Debut album

From my point of view, I just tried to preserve our relationship. I worked so hard to make sure that all the guys who were in that band, and consequently on record and film, that their friendship wasn’t abused. Just to preserve our friendship – that was the underlying contribution, I think, that I was trying to do.

George Harrison

The band members decided to create a full album together, Traveling Wilburys Vol. 1. Video footage of the creative process was partly shot by British photographer NJ Latham and later edited by Harrison. The album was recorded primarily over a ten-day period in May 1988 to allow for Dylan’s limited availability as he prepared for his upcoming US tour. These sessions were held in the house of Eurythmics member Dave Stewart, in Los Angeles. The five band members sat in a circle playing acoustic guitars in Stewart’s kitchen; once each song’s basic track had been written and recorded there (with accompaniment from a drum machine), the group recorded their vocals in another room, usually after dinner each night. Petty recalled that, as a friend but also an avowed fan of Dylan’s, Harrison felt the need to clear the air on the first day by saying to him: “We know that you’re Bob Dylan and everything, but we’re going to just treat you and talk to you like we would anybody else.” Dylan replied: “Well, great. Believe it or not, I’m in awe of you guys, and it’s the same for me.” While most of the songs had a primary composer, all of the band members were creative equals. Petty later described Harrison as the Wilburys’ “leader and manager”, and credited him with being a bandleader and producer that had a natural instinct for bringing out the best in people and keeping a recording session productive. As the group’s producers, Harrison and Lynne directed the sessions, with Harrison often auditioning each member to decide who should sing a particular lead vocal part. The two producers then flew back to England; Lynne recalls that, throughout the flight, he and Harrison enthused about how to turn the sparse, acoustic-based tracks into completed recordings. Overdubs and further recording took place at Harrison’s studio, FPSHOT, with “Sideburys” Jim Keltner (drums), Jim Horn (saxophones) and Ray Cooper (percussion). Harrison described the band’s sound as “skiffle for the 1990s”.

The album was released on 18 October 1988. Distributed by Warner Bros., it appeared on the new Wilbury record label rather than on Harrison’s Dark Horse label, in the interests of maintaining the group identity. Over the months following the end of recording in the summer, contractual issues had been successfully negotiated between Warner’s and the record companies representing Dylan, Petty, Lynne and Orbison. As was the case in 1971 when EMI prepared Harrison’s multi-artist live album from the Concert for Bangladesh for release, Columbia, Dylan’s label, presented the main stumbling block. In the album credits, the “Wilburys” joke was extended further, with the band members listed under various pseudonyms and pretending to be half-brothers – sons of a fictional Charles Truscott Wilbury, Sr. During promotion for the album, Orbison played along with the mock history, saying: “Some people say Daddy was a cad and a bounder, but I remember him as a Baptist minister.”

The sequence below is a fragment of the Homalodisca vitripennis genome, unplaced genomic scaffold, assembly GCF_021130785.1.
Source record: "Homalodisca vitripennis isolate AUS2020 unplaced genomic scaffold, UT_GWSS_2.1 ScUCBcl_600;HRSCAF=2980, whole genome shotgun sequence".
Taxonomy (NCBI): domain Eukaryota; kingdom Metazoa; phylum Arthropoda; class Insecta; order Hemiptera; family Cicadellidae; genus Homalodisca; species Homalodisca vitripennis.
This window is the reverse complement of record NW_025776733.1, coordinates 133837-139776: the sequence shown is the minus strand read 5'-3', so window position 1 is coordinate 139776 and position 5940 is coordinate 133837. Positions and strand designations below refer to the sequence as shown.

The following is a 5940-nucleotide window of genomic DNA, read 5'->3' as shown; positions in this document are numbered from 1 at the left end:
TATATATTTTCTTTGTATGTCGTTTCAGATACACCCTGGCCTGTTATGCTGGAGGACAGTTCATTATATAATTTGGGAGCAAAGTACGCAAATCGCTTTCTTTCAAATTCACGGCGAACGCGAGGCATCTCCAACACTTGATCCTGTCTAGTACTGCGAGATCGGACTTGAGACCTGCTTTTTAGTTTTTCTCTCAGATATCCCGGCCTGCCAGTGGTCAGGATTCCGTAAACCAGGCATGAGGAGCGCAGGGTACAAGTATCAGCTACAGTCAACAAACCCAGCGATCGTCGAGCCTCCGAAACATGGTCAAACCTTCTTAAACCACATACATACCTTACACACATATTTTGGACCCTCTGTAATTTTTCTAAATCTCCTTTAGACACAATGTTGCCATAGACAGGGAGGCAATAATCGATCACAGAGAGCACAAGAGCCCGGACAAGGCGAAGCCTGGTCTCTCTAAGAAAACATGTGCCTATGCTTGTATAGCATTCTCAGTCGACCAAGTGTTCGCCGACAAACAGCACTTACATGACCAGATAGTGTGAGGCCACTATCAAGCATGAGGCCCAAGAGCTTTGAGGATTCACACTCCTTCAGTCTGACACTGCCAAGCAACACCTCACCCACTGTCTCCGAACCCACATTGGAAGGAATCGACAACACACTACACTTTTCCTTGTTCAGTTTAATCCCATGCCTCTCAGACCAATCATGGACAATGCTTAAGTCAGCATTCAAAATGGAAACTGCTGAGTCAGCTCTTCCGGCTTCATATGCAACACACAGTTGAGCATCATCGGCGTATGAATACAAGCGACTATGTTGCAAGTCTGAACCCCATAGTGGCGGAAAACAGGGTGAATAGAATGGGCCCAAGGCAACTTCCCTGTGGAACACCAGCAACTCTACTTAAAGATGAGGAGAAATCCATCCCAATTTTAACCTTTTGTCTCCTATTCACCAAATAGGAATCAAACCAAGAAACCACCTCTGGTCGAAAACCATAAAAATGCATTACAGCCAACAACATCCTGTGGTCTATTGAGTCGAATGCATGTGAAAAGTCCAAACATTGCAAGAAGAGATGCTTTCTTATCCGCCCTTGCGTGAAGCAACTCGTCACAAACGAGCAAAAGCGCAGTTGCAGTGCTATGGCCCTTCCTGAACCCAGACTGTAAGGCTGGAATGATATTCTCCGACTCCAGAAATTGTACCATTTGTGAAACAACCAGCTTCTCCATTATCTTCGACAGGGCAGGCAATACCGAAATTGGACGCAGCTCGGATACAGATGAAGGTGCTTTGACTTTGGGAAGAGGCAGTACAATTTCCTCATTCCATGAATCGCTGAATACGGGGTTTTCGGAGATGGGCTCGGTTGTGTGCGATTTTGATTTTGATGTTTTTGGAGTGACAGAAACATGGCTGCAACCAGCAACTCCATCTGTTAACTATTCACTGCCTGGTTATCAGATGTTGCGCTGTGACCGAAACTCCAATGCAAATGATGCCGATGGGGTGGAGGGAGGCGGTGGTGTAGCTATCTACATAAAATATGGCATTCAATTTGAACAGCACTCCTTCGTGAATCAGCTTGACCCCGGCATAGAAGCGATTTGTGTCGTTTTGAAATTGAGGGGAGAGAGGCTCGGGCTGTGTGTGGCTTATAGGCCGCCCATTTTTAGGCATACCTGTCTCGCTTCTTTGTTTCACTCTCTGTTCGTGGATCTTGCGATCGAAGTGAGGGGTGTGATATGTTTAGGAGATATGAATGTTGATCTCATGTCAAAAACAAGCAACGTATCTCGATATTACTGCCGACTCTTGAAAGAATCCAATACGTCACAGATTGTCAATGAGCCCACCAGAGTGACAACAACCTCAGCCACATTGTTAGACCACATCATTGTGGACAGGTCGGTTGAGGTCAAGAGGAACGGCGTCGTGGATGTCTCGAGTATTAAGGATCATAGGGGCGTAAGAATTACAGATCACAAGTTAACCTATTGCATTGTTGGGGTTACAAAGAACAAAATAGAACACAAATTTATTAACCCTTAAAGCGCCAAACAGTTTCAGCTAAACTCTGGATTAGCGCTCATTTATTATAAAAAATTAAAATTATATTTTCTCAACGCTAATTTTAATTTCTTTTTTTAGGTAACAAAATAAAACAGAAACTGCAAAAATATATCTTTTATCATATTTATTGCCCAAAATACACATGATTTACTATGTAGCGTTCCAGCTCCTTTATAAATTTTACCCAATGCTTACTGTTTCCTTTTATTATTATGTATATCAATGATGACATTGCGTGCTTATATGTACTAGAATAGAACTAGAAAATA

Vol. 1 was a critical and commercial success, and revitalized the careers of Dylan, Orbison and Petty. As Harrison had intended, the album defied contemporary musical trends such as hip hop, acid house and synthesized pop; author Alan Clayson likens its release to “a Viking long-ship docking in a hovercraft terminal”. The album produced two successful singles and went on to achieve triple-platinum certification for sales in the United States. It was nominated for several awards and won the 1990 Grammy Award for Best Rock Performance by a Duo or Group. Liner notes on the album cover were written by Monty Python’s Michael Palin under a pseudonym, Palin’s essay was based on an idea by Derek Taylor, who wrote an extensive fictional history of the Wilburys family that otherwise went unused. Harrison planned a feature film about the band, to be produced by HandMade and directed by David Leland, but contractual problems ended the project.

Image result for the traveling wilburys

Orbison’s death, “Nobody’s Child” and Vol. 3

Roy Orbison died of a heart attack on 6 December 1988. In tribute to him, the music video for the band’s second single, “End of the Line“, shows Orbison’s guitar rocking in a chair as the rest of the group play, along with a photo of him in the background. Although there was speculation in the press that Del Shannon or Roger McGuinn might join the Wilburys, the remaining members never considered replacing Orbison. Lynne later said: “We’d become this unit, we were all good pals … We always knew we were going to do another one, and now it’s just the four of us.”

In March 1990, Harrison, Lynne, Petty and Dylan reunited to work on a second Wilburys album, which they intentionally mis-numbered Traveling Wilburys Vol. 3. It was preceded by a non-album single, a cover of “Nobody’s Child“, which the band recorded for Olivia Harrison‘s Romanian Angel Appeal charity project. The duration of the main album sessions was again dictated by Dylan’s touring schedule and limited availability. Having asked Dylan to record a lead vocal for all the songs before his departure, Harrison was then loath to replace many of the parts, resulting in a greater prominence for Dylan as a lead singer. Although he ceded his own role as a lead vocalist to Dylan and to Petty, Harrison took over more of the production and contributed more prominently as a lead guitarist than before. Petty described the album as “a little more rough and ready, a bit more raucous” than Vol. 1, while Dylan said the new songs were more developed as compositions relative to the “scraped up from jam tapes” approach to the band’s debut.